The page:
This emphatically supports the fact that the rich succeed while the poor suffer. We are in desperate need of change and the contradictions are only sharpening. This can also be shown by further statements such as “in 2019-20, the highest 10% of households ranked by income had an average $5,248 per week after tax, over two and a half times that of the middle 20% ($1,989) and six times that of the lowest 20% ($794).” (8.) 
They continue, saying “Wealth is divided much more unequally than income. In 2022-23 the highest 10% of households ranked by wealth (those with over $2.5 million) held 44% of all wealth, an average of $5.2 million each. This is three times the wealth of the next 30% with $1.5 million, 15 times that of the lowest 60% with $343,000 and 126 times that of the lowest 20% (with $41,000).” (9.)  and “In 2023, there were 159 billionaires in Australia with average wealth of $3.2 billion each. Their total wealth was $503 billion – so that 3.2% of all household wealth was held by 0.0007% of all adults.” (10.)
Now that some of the key issues have been highlighted, what recommendations do the ACOSS make to fix these issues? In order to fix these issues, the ACOSS has suggested a few things. The policy solutions suggested by the ACOSS are: “Increase the lowest income support payments including Jobseeker Payment and Youth Allowance; Restore full employment and reform employment services for those unemployed long-term; Reduce tax concessions for investment income (such as the reduced tax rate for capital gains) that primarily benefit those with high income.” (11.) And “Reform the tax treatment of housing to discourage speculative investment that inflates home prices (such as curbing negative gearing, reducing CGT concessions and extending state land taxes to owner occupied dwellings). Remove inequities in the tax treatment of superannuation contributions; and extend the 15% tax on superannuation investment income tax to postretirement accounts, which are currently tax-free.” (12.)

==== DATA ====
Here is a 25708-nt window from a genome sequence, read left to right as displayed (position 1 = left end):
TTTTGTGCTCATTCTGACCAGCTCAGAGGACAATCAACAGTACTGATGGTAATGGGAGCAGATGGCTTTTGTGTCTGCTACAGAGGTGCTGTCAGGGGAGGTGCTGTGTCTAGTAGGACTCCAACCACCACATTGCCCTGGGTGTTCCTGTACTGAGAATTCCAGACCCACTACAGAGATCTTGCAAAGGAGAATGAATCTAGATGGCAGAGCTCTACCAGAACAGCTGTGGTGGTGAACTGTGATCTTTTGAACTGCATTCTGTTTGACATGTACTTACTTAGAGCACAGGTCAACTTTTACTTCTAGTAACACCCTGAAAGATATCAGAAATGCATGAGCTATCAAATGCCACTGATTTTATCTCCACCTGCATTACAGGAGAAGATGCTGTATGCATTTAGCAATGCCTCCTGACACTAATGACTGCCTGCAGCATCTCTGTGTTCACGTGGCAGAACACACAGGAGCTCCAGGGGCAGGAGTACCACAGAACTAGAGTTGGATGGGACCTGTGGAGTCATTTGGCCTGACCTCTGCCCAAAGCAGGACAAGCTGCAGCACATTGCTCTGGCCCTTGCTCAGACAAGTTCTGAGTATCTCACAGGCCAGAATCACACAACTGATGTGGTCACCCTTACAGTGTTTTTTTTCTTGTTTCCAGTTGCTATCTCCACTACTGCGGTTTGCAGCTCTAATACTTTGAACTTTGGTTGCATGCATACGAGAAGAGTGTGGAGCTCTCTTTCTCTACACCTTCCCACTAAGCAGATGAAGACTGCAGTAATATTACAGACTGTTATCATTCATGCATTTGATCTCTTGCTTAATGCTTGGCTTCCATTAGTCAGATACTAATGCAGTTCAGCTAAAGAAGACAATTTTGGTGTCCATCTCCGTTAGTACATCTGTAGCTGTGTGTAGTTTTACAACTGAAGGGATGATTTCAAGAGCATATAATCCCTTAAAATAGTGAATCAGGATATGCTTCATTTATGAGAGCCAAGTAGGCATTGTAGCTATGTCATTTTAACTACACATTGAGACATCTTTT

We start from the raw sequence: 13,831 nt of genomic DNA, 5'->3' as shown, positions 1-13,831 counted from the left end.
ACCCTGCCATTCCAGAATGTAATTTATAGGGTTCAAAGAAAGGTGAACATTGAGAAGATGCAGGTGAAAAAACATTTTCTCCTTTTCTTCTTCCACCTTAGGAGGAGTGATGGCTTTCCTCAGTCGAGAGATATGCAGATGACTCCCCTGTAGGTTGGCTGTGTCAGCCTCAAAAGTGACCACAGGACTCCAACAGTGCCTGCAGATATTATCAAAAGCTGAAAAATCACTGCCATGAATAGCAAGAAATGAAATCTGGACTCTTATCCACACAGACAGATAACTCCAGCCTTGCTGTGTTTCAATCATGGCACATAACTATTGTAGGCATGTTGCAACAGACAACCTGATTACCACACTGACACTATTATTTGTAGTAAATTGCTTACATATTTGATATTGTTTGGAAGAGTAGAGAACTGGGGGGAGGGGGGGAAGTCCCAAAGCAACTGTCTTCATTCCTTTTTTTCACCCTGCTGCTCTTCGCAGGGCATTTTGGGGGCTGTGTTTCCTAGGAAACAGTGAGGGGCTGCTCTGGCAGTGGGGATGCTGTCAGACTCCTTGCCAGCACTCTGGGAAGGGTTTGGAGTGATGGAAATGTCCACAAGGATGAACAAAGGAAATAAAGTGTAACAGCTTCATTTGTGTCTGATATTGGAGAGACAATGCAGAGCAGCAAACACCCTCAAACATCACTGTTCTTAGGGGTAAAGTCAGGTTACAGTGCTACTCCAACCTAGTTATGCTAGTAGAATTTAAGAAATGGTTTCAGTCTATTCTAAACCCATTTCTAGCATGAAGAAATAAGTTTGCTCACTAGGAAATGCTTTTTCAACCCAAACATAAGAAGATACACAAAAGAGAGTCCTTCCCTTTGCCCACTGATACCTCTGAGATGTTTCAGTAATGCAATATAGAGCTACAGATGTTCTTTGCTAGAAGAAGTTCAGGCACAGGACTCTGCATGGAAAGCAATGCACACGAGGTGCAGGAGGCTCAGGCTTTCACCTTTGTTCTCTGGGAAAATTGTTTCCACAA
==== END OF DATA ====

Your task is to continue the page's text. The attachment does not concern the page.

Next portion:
Whilst I would welcome these changes and, on the surface, these are quite commendable changes to the current situation, they are only short-term fixes and don’t address the root of the issue. The issue with the suggested fixes is that they are just concessions and can only be concessions. They can never become full-term solutions. The only solution is Socialism. 
Not only are the solutions offered only just band-aid solutions, the problem is these solutions only begin to recognise the knife that is lodged in the back of the peoples. These solutions do not remove the knife and heal the wound in our back like the late and great Malcom X once said. They simply point at the knife in our back and try to wrap a bandage over it. 
For immediate actions that can help take us to socialism, check out the ‘Draft Fighting Program of the Communist Party of Australia (Marxist-Leninist).’ 
The destruction of capitalism is the only true solution. It is only true way for the masses to heal. For a strategic approach to the destruction of capitalism, for a strategy beyond useful and necessary immediate changes, see the Party’s General Program .
Sources – 
1. - Australian Council of Social Service – Inequality in Australia 2024: Who is affected and how? (Page 12)
2. – Ibid.
3. -  Australian Council of Social Service – Poverty In Australia 2022 A Snapshot (page 9)
4. -
5. - Australian Council of Social Service – Inequality in Australia 2024: Who is affected and how? (Page 12)
6. – Ibid.
7. –  Australian Council of Social Service – Inequality in Australia 2024: Who is affected and how?  (Page 13)
8. – Ibid
9. – Ibid
10. – Ibid 
11. -  Australian Council of Social Service – Inequality in Australia 2024: Who is affected and how? (Page 12)
12. - Australian Council of Social Service – Inequality in Australia 2024: Who is affected and how?  (Page 13)